I see that the Green Party of Canada has taken over the title of my previous blog post (minus the question mark) for the Green Cimate Action Plan (www.greenparty.ca/en/mission-possible). Of course I signed on right away, and if you’re wondering what practical measures can be taken in response to the climate emergency, I recommend considering the 20 specific steps outlined in it as viable components of humanity’s collective mission, or at least of a “Green New Deal.”
I hope this blog can contribute to that mission by carrying forward the inquiry into Turning Signs. Since I started posting about the Anthropocene crisis over a year ago, I’ve been trying to look at the situation in its longer-term context. This netbook has always been about ‘ecologies of meaning’, and now Jeremy Lent’s book on The Patterning Instinct has inspired me to dig into the archaeologies of meaning, to coin another phrase. This involves studying how cultures co-evolve with their languages and lexicons.
I’m doing this because I’m reasonably sure that the current ecological crisis is rooted in the bad habits of humanity. Therefore we need to know, at both personal and cultural levels, why we have taken on these habits and how we can drop them or transform them into habits more harmonious with Nature’s habits. This includes cognitive habits: some of the worst are core concepts of the globally dominant culture which is mainly responsible for the ongoing mass extinction and climate-change catastrophes. Jeremy Lent identifies two of these toxic concepts as pervasive metaphors: Conquering Nature and Nature as Machine. George Monbiot, in a recent blog post, says that the problem is captitalism, because in its current form it requires constant growth, meaning ever-increasing consumption of the Earth’s resources coupled with an ever-growing gap between the rich and poor.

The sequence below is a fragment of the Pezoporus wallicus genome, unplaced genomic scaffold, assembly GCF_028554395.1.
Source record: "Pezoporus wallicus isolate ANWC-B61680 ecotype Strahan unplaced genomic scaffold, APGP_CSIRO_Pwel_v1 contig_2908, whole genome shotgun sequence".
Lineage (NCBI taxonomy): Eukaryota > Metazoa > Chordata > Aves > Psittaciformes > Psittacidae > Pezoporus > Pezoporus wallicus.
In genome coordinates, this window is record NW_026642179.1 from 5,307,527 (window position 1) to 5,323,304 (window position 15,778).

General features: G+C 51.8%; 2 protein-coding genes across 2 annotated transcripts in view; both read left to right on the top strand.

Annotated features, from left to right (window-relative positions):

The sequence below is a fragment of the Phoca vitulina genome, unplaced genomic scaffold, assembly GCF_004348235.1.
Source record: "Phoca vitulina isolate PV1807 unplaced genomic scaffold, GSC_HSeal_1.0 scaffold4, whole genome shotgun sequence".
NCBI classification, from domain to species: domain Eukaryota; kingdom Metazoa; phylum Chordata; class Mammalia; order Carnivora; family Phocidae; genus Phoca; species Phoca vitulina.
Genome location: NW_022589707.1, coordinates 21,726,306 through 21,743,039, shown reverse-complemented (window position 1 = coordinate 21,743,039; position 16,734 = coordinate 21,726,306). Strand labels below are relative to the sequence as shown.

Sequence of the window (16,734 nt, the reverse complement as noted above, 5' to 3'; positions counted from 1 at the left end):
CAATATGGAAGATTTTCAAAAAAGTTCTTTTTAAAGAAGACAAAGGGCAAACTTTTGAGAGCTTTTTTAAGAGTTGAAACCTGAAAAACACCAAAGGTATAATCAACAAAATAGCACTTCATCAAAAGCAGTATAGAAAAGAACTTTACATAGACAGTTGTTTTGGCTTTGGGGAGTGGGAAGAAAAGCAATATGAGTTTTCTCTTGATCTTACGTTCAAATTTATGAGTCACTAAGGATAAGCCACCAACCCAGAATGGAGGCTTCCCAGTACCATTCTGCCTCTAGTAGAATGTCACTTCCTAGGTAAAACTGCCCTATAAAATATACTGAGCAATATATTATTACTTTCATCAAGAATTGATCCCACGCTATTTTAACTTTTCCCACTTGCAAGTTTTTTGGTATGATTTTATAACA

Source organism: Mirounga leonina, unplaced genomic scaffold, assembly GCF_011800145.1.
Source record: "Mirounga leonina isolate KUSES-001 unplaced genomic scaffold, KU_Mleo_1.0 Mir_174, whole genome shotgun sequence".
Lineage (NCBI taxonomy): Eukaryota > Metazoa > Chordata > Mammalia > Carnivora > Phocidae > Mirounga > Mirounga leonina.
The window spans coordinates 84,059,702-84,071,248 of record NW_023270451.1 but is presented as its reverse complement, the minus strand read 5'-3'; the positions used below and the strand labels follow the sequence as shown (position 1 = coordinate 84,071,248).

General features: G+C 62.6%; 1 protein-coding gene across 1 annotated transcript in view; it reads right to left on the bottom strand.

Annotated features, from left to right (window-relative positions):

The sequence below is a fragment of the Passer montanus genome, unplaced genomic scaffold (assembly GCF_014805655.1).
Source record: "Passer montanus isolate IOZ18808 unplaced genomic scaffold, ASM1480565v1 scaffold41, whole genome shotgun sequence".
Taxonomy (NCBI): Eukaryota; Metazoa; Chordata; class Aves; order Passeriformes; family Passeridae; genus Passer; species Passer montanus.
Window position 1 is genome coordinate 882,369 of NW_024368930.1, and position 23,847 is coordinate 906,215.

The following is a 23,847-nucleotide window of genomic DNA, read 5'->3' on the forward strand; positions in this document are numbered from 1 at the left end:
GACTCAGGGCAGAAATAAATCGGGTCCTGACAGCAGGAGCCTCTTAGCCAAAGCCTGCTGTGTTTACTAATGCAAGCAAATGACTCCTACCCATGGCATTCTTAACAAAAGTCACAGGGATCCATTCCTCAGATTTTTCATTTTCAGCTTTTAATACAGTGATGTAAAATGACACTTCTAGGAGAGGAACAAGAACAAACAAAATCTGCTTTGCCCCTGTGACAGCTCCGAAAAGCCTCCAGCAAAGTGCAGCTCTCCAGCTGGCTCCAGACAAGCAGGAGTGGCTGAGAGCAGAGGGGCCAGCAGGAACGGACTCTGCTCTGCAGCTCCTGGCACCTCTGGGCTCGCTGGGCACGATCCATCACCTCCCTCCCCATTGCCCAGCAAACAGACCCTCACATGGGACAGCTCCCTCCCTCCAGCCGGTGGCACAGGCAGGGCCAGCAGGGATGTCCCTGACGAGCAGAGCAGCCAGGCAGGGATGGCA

My next blog post will begin to probe the concept of growth itself, not only in the economic sense but also in biological, psychological and semiotic senses. What do they have in common, and how does the core concept shape our habits? That question might take awhile to answer …
One thought on “Breaking news on breaking habits”
Peirce thought that breaking bad habits and replacing them with healthy ones were important to the development of the character–and not only the character–of a person. It would seem that societies too need to learn how to break unsustainable bad habits and replace them with ecologically healthy ones. I’m looking forward to your further exploring this idea re: habit beginning with your discussion of ‘growth’.